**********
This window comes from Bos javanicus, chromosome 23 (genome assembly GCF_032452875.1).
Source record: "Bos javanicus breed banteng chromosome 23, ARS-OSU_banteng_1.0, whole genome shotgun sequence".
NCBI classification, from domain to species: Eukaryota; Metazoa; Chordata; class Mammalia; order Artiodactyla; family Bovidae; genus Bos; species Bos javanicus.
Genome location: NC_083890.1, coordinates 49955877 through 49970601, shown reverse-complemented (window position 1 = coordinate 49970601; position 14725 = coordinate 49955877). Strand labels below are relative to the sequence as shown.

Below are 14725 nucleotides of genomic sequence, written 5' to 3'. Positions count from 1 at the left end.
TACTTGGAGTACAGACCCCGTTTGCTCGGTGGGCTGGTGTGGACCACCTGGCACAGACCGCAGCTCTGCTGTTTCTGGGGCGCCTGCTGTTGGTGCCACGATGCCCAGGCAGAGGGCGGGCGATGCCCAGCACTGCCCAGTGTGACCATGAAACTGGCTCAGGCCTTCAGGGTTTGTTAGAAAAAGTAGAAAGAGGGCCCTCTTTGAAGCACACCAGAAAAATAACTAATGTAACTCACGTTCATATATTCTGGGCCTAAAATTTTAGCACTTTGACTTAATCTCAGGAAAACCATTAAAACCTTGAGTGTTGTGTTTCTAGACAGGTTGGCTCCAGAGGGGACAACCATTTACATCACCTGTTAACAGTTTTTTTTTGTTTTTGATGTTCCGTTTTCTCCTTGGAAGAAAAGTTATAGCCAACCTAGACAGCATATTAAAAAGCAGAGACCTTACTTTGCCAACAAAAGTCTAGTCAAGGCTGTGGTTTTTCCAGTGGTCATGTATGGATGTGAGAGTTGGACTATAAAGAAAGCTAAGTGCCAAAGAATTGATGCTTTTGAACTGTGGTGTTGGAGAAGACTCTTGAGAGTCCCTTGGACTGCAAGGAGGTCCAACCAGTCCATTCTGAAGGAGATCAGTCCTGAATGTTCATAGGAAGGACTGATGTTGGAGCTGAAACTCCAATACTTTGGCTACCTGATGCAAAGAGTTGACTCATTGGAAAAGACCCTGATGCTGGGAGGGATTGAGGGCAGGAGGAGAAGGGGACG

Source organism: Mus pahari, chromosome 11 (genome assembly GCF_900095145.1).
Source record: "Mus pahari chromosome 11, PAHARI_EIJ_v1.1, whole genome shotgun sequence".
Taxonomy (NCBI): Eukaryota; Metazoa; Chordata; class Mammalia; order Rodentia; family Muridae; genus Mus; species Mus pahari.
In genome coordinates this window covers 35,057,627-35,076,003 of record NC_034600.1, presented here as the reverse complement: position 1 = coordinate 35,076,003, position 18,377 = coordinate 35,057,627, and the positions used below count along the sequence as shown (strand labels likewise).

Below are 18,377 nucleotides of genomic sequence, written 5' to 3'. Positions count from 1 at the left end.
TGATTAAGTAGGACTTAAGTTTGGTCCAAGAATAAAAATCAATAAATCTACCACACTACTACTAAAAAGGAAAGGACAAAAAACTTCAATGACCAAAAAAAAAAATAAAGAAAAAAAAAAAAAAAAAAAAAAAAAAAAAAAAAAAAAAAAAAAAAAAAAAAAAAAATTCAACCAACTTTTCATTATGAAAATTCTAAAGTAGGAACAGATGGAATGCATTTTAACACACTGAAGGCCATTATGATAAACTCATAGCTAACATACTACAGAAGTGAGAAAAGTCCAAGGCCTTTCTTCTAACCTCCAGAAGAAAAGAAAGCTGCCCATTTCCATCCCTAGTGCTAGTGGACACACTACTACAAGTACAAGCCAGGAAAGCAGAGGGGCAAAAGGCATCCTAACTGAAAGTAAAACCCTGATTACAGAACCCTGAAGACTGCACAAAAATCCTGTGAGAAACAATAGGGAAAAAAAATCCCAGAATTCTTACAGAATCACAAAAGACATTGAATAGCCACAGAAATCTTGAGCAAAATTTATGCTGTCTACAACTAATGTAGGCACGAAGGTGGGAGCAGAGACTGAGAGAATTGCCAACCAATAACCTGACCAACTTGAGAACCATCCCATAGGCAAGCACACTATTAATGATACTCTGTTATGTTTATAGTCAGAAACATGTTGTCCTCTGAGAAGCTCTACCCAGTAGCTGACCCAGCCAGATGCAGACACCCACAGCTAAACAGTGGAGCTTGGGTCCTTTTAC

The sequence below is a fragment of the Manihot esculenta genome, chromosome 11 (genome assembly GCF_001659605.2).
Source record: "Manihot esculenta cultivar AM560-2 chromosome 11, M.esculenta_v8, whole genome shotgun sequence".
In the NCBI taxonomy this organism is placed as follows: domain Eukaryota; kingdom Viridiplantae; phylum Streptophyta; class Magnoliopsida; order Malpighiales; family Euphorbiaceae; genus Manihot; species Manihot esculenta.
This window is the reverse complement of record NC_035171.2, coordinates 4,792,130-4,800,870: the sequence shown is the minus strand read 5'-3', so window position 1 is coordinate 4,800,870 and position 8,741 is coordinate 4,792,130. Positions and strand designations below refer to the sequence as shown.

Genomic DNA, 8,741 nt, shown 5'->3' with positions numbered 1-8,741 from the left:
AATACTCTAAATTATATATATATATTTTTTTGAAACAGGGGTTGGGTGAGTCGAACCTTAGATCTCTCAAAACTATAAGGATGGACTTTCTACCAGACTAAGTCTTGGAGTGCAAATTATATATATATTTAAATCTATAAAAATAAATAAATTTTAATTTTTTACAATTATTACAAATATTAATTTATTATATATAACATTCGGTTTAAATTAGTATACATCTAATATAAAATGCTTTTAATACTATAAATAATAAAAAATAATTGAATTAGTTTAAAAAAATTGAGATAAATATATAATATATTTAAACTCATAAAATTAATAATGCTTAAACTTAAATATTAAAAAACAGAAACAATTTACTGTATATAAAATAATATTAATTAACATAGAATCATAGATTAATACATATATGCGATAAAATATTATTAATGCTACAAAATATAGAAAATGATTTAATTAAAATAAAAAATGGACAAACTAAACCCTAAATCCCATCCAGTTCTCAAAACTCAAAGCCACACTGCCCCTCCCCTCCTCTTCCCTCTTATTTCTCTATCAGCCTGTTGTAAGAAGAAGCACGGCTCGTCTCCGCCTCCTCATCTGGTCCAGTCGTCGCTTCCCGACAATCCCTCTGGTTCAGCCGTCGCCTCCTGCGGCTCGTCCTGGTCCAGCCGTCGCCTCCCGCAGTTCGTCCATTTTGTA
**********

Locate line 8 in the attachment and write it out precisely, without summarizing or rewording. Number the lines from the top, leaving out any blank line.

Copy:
Source record: "Mus pahari chromosome 11, PAHARI_EIJ_v1.1, whole genome shotgun sequence".